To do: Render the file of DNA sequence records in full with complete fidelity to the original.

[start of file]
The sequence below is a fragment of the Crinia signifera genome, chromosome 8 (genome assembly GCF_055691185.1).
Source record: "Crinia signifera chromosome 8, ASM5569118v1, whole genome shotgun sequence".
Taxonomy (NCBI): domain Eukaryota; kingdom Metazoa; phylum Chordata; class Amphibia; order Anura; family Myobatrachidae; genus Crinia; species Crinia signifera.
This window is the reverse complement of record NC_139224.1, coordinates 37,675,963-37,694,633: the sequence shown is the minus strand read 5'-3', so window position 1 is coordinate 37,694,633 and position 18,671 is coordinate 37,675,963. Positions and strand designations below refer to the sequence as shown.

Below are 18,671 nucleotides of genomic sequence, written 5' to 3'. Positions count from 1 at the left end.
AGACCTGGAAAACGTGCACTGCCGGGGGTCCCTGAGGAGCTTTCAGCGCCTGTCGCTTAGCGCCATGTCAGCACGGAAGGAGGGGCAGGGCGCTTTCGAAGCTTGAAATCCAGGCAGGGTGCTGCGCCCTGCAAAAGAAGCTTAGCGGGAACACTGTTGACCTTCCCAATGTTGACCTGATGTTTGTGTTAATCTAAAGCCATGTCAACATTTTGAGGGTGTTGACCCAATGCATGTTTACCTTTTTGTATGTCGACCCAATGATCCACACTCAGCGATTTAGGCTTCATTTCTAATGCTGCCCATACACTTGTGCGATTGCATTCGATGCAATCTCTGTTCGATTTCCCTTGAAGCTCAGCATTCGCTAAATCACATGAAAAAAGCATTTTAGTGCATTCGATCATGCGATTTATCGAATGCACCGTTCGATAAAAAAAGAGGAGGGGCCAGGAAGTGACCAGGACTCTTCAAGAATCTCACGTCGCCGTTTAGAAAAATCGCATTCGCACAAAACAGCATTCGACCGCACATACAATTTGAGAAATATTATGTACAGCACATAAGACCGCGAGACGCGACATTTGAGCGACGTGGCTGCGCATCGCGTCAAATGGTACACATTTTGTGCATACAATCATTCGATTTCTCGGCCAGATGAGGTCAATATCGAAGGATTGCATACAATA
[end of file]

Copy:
The sequence below is a fragment of the Crinia signifera genome, chromosome 8 (genome assembly GCF_055691185.1).
Source record: "Crinia signifera chromosome 8, ASM5569118v1, whole genome shotgun sequence".
Taxonomy (NCBI): domain Eukaryota; kingdom Metazoa; phylum Chordata; class Amphibia; order Anura; family Myobatrachidae; genus Crinia; species Crinia signifera.
This window is the reverse complement of record NC_139224.1, coordinates 37,675,963-37,694,633: the sequence shown is the minus strand read 5'-3', so window position 1 is coordinate 37,694,633 and position 18,671 is coordinate 37,675,963. Positions and strand designations below refer to the sequence as shown.

Below are 18,671 nucleotides of genomic sequence, written 5' to 3'. Positions count from 1 at the left end.
AGACCTGGAAAACGTGCACTGCCGGGGGTCCCTGAGGAGCTTTCAGCGCCTGTCGCTTAGCGCCATGTCAGCACGGAAGGAGGGGCAGGGCGCTTTCGAAGCTTGAAATCCAGGCAGGGTGCTGCGCCCTGCAAAAGAAGCTTAGCGGGAACACTGTTGACCTTCCCAATGTTGACCTGATGTTTGTGTTAATCTAAAGCCATGTCAACATTTTGAGGGTGTTGACCCAATGCATGTTTACCTTTTTGTATGTCGACCCAATGATCCACACTCAGCGATTTAGGCTTCATTTCTAATGCTGCCCATACACTTGTGCGATTGCATTCGATGCAATCTCTGTTCGATTTCCCTTGAAGCTCAGCATTCGCTAAATCACATGAAAAAAGCATTTTAGTGCATTCGATCATGCGATTTATCGAATGCACCGTTCGATAAAAAAAGAGGAGGGGCCAGGAAGTGACCAGGACTCTTCAAGAATCTCACGTCGCCGTTTAGAAAAATCGCATTCGCACAAAACAGCATTCGACCGCACATACAATTTGAGAAATATTATGTACAGCACATAAGACCGCGAGACGCGACATTTGAGCGACGTGGCTGCGCATCGCGTCAAATGGTACACATTTTGTGCATACAATCATTCGATTTCTCGGCCAGATGAGGTCAATATCGAAGGATTGCATACAATA